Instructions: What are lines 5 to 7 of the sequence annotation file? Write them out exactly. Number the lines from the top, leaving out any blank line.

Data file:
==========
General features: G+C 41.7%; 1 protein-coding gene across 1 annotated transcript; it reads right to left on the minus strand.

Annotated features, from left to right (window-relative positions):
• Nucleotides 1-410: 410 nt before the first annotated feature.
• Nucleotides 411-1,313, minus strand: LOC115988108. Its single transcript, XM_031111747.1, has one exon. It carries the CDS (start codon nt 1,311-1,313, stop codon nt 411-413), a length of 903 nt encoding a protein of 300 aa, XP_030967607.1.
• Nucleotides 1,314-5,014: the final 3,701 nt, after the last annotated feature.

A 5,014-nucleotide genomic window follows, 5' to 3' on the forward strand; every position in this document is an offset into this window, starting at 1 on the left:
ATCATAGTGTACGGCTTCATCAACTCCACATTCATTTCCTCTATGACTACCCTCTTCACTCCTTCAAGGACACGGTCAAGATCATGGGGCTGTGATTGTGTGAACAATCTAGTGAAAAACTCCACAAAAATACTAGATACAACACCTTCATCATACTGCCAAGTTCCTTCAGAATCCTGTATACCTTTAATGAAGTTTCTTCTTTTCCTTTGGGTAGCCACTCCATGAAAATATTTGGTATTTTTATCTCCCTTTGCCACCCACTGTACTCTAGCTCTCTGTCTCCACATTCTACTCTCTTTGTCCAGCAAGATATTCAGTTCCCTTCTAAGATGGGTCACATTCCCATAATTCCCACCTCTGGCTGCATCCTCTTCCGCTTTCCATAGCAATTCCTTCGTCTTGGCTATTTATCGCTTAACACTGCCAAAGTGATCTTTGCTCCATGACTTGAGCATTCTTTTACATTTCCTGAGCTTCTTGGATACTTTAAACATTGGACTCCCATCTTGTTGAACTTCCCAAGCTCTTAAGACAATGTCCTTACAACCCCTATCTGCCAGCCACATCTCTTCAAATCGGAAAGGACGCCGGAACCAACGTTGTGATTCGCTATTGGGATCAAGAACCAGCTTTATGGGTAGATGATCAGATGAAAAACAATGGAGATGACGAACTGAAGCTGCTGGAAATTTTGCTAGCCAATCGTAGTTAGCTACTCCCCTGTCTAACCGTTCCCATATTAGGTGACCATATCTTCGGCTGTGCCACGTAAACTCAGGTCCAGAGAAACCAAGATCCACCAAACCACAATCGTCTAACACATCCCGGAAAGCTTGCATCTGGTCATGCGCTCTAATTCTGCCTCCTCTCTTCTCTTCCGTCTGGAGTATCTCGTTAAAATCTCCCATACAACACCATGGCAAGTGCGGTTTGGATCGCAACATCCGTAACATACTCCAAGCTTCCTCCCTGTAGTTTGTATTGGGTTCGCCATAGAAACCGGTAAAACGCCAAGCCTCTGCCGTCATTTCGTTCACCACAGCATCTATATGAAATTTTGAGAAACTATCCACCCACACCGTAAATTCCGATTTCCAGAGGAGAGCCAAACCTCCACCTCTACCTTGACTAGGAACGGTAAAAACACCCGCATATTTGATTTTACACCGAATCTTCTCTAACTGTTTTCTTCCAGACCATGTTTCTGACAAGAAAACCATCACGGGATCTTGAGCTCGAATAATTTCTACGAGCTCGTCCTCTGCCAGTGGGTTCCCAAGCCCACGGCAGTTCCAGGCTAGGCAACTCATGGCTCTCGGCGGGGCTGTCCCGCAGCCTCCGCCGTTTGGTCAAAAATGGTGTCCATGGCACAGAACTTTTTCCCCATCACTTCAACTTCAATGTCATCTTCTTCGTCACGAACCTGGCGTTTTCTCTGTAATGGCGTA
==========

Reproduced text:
• Nucleotides 1,314-5,014: the final 3,701 nt, after the last annotated feature.

A 5,014-nucleotide genomic window follows, 5' to 3' on the forward strand; every position in this document is an offset into this window, starting at 1 on the left:
ATCATAGTGTACGGCTTCATCAACTCCACATTCATTTCCTCTATGACTACCCTCTTCACTCCTTCAAGGACACGGTCAAGATCATGGGGCTGTGATTGTGTGAACAATCTAGTGAAAAACTCCACAAAAATACTAGATACAACACCTTCATCATACTGCCAAGTTCCTTCAGAATCCTGTATACCTTTAATGAAGTTTCTTCTTTTCCTTTGGGTAGCCACTCCATGAAAATATTTGGTATTTTTATCTCCCTTTGCCACCCACTGTACTCTAGCTCTCTGTCTCCACATTCTACTCTCTTTGTCCAGCAAGATATTCAGTTCCCTTCTAAGATGGGTCACATTCCCATAATTCCCACCTCTGGCTGCATCCTCTTCCGCTTTCCATAGCAATTCCTTCGTCTTGGCTATTTATCGCTTAACACTGCCAAAGTGATCTTTGCTCCATGACTTGAGCATTCTTTTACATTTCCTGAGCTTCTTGGATACTTTAAACATTGGACTCCCATCTTGTTGAACTTCCCAAGCTCTTAAGACAATGTCCTTACAACCCCTATCTGCCAGCCACATCTCTTCAAATCGGAAAGGACGCCGGAACCAACGTTGTGATTCGCTATTGGGATCAAGAACCAGCTTTATGGGTAGATGATCAGATGAAAAACAATGGAGATGACGAACTGAAGCTGCTGGAAATTTTGCTAGCCAATCGTAGTTAGCTACTCCCCTGTCTAACCGTTCCCATATTAGGTGACCATATCTTCGGCTGTGCCACGTAAACTCAGGTCCAGAGAAACCAAGATCCACCAAACCACAATCGTCTAACACATCCCGGAAAGCTTGCATCTGGTCATGCGCTCTAATTCTGCCTCCTCTCTTCTCTTCCGTCTGGAGTATCTCGTTAAAATCTCCCATACAACACCATGGCAAGTGCGGTTTGGATCGCAACATCCGTAACATACTCCAAGCTTCCTCCCTGTAGTTTGTATTGGGTTCGCCATAGAAACCGGTAAAACGCCAAGCCTCTGCCGTCATTTCGTTCACCACAGCATCTATATGAAATTTTGAGAAACTATCCACCCACACCGTAAATTCCGATTTCCAGAGGAGAGCCAAACCTCCACCTCTACCTTGACTAGGAACGGTAAAAACACCCGCATATTTGATTTTACACCGAATCTTCTCTAACTGTTTTCTTCCAGACCATGTTTCTGACAAGAAAACCATCACGGGATCTTGAGCTCGAATAATTTCTACGAGCTCGTCCTCTGCCAGTGGGTTCCCAAGCCCACGGCAGTTCCAGGCTAGGCAACTCATGGCTCTCGGCGGGGCTGTCCCGCAGCCTCCGCCGTTTGGTCAAAAATGGTGTCCATGGCACAGAACTTTTTCCCCATCACTTCAACTTCAATGTCATCTTCTTCGTCACGAACCTGGCGTTTTCTCTGTAATGGCGTA